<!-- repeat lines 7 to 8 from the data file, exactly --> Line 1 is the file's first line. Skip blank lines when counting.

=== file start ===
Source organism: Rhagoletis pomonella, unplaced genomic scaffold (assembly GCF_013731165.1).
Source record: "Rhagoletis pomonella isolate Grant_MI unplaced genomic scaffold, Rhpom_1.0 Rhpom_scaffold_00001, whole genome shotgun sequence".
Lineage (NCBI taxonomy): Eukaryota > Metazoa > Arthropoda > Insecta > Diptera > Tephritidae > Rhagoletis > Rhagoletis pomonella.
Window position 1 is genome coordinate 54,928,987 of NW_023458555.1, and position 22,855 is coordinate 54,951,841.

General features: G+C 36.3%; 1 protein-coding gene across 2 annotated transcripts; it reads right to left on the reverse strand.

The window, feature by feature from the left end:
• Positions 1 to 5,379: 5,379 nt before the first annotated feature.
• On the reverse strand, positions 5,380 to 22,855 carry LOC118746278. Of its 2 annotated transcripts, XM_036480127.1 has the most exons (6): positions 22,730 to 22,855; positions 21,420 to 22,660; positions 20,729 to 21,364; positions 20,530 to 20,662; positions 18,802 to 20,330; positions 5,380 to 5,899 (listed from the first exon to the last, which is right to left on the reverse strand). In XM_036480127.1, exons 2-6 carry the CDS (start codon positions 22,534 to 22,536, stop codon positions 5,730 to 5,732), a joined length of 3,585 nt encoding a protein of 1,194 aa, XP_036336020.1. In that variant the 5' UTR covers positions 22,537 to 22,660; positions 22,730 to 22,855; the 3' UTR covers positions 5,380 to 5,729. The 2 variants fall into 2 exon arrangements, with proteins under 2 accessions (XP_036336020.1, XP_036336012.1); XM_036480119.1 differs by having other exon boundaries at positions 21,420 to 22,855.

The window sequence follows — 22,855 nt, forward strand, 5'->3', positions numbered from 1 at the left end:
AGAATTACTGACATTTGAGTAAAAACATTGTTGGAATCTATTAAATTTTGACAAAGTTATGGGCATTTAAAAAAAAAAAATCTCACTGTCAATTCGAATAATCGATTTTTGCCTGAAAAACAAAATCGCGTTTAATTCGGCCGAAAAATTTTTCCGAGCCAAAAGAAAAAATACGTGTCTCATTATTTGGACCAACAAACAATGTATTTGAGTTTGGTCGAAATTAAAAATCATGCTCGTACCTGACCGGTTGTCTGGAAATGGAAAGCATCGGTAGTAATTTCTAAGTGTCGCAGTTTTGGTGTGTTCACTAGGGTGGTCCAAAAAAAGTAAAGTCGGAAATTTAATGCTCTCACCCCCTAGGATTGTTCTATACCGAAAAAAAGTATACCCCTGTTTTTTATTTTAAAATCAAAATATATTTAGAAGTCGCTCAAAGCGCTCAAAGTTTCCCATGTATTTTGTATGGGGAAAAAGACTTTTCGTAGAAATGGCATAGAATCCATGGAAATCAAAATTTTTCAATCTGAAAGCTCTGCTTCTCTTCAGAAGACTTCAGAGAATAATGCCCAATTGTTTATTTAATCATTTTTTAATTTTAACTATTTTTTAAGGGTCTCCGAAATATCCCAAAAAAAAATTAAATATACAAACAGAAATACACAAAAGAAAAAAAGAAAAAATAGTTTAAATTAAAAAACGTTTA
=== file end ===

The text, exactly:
• Positions 1 to 5,379: 5,379 nt before the first annotated feature.
• On the reverse strand, positions 5,380 to 22,855 carry LOC118746278. Of its 2 annotated transcripts, XM_036480127.1 has the most exons (6): positions 22,730 to 22,855; positions 21,420 to 22,660; positions 20,729 to 21,364; positions 20,530 to 20,662; positions 18,802 to 20,330; positions 5,380 to 5,899 (listed from the first exon to the last, which is right to left on the reverse strand). In XM_036480127.1, exons 2-6 carry the CDS (start codon positions 22,534 to 22,536, stop codon positions 5,730 to 5,732), a joined length of 3,585 nt encoding a protein of 1,194 aa, XP_036336020.1. In that variant the 5' UTR covers positions 22,537 to 22,660; positions 22,730 to 22,855; the 3' UTR covers positions 5,380 to 5,729. The 2 variants fall into 2 exon arrangements, with proteins under 2 accessions (XP_036336020.1, XP_036336012.1); XM_036480119.1 differs by having other exon boundaries at positions 21,420 to 22,855.